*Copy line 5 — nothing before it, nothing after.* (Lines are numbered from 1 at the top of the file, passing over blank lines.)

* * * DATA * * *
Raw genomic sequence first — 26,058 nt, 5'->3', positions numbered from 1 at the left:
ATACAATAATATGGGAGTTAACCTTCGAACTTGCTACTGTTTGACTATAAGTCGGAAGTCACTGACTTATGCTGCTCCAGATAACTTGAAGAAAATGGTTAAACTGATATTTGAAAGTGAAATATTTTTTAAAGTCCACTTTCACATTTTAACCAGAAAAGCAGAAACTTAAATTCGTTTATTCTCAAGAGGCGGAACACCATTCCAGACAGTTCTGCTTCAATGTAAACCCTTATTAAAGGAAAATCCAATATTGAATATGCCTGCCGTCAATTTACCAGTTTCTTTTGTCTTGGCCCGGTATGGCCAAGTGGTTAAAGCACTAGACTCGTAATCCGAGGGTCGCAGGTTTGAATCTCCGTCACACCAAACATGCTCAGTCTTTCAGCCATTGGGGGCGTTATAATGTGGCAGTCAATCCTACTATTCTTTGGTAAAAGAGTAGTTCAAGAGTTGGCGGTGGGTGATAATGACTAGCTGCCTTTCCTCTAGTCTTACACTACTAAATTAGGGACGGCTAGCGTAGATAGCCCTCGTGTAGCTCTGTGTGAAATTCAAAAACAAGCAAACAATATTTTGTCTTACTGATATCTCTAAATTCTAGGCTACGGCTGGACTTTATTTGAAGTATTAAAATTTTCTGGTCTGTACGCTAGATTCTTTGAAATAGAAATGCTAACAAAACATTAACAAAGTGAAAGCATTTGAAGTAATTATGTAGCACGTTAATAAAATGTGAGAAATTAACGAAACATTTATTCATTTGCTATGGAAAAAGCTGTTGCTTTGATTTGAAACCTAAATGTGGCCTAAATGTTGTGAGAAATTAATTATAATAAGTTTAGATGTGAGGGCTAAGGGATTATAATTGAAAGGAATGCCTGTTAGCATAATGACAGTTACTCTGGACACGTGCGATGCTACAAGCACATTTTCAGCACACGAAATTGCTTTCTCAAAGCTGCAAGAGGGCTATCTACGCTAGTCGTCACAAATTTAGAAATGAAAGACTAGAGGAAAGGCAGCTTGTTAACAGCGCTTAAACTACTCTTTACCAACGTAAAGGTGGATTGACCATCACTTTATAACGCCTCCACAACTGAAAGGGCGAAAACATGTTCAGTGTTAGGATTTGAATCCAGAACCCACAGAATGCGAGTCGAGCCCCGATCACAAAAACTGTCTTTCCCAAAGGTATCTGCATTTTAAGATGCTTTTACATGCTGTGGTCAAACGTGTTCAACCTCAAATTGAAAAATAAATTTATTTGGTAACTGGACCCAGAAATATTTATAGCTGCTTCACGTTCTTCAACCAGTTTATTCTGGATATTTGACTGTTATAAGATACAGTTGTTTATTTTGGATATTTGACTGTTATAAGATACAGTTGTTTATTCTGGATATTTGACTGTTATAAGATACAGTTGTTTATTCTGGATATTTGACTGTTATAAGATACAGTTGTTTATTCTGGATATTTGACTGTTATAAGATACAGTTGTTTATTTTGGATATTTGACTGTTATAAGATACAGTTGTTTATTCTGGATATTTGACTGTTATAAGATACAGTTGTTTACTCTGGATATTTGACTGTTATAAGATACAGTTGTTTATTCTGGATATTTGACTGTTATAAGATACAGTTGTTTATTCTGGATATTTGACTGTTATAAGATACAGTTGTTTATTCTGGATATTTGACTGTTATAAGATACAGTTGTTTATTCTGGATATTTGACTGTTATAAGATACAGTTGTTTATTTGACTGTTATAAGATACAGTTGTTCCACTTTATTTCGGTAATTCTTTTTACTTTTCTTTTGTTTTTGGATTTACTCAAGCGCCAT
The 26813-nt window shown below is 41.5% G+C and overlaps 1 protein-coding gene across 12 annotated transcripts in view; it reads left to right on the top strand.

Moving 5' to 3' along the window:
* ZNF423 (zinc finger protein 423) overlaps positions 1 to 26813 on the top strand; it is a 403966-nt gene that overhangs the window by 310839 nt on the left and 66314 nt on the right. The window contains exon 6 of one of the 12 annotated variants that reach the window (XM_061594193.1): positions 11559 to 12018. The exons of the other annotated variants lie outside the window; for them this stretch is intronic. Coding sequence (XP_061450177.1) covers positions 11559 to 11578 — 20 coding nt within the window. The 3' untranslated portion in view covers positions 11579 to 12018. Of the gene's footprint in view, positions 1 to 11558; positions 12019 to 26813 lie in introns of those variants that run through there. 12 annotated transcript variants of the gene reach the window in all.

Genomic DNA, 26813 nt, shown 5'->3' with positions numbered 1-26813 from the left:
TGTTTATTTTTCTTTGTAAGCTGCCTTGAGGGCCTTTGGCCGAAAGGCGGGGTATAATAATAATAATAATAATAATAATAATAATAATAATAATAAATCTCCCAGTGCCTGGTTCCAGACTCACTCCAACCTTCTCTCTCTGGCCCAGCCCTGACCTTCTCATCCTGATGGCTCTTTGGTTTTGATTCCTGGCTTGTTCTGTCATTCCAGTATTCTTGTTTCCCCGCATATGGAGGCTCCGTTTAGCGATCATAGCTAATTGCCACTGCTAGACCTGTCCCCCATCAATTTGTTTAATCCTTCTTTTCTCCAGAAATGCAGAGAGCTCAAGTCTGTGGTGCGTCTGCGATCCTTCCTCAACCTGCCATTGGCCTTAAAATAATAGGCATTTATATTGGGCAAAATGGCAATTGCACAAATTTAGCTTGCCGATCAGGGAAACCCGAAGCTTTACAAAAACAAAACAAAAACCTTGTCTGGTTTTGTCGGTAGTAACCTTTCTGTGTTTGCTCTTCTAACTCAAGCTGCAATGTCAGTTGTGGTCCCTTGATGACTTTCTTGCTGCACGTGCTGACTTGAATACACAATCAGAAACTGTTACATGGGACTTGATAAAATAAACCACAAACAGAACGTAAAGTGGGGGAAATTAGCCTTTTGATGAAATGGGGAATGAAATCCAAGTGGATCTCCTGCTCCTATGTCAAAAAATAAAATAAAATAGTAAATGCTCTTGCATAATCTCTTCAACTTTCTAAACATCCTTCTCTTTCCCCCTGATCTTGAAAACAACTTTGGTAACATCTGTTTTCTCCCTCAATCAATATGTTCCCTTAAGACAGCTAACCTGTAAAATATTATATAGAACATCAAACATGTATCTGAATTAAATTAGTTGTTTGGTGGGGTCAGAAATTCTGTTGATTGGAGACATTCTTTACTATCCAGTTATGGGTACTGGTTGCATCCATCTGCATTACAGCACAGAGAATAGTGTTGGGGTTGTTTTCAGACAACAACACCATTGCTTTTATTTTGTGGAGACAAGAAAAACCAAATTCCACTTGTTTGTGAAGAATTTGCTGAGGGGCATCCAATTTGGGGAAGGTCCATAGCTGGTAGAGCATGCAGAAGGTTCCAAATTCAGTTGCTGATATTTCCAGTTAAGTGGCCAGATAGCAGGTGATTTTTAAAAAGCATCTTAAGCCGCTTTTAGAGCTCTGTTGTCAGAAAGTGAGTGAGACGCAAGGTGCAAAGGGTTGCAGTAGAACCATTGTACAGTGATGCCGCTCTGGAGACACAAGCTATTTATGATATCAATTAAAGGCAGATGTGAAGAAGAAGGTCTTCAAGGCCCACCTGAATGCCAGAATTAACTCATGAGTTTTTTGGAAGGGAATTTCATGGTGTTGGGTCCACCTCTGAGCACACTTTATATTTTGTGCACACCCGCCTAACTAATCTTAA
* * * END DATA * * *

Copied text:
* ZNF423 (zinc finger protein 423) overlaps positions 1 to 26813 on the top strand; it is a 403966-nt gene that overhangs the window by 310839 nt on the left and 66314 nt on the right. The window contains exon 6 of one of the 12 annotated variants that reach the window (XM_061594193.1): positions 11559 to 12018. The exons of the other annotated variants lie outside the window; for them this stretch is intronic. Coding sequence (XP_061450177.1) covers positions 11559 to 11578 — 20 coding nt within the window. The 3' untranslated portion in view covers positions 11579 to 12018. Of the gene's footprint in view, positions 1 to 11558; positions 12019 to 26813 lie in introns of those variants that run through there. 12 annotated transcript variants of the gene reach the window in all.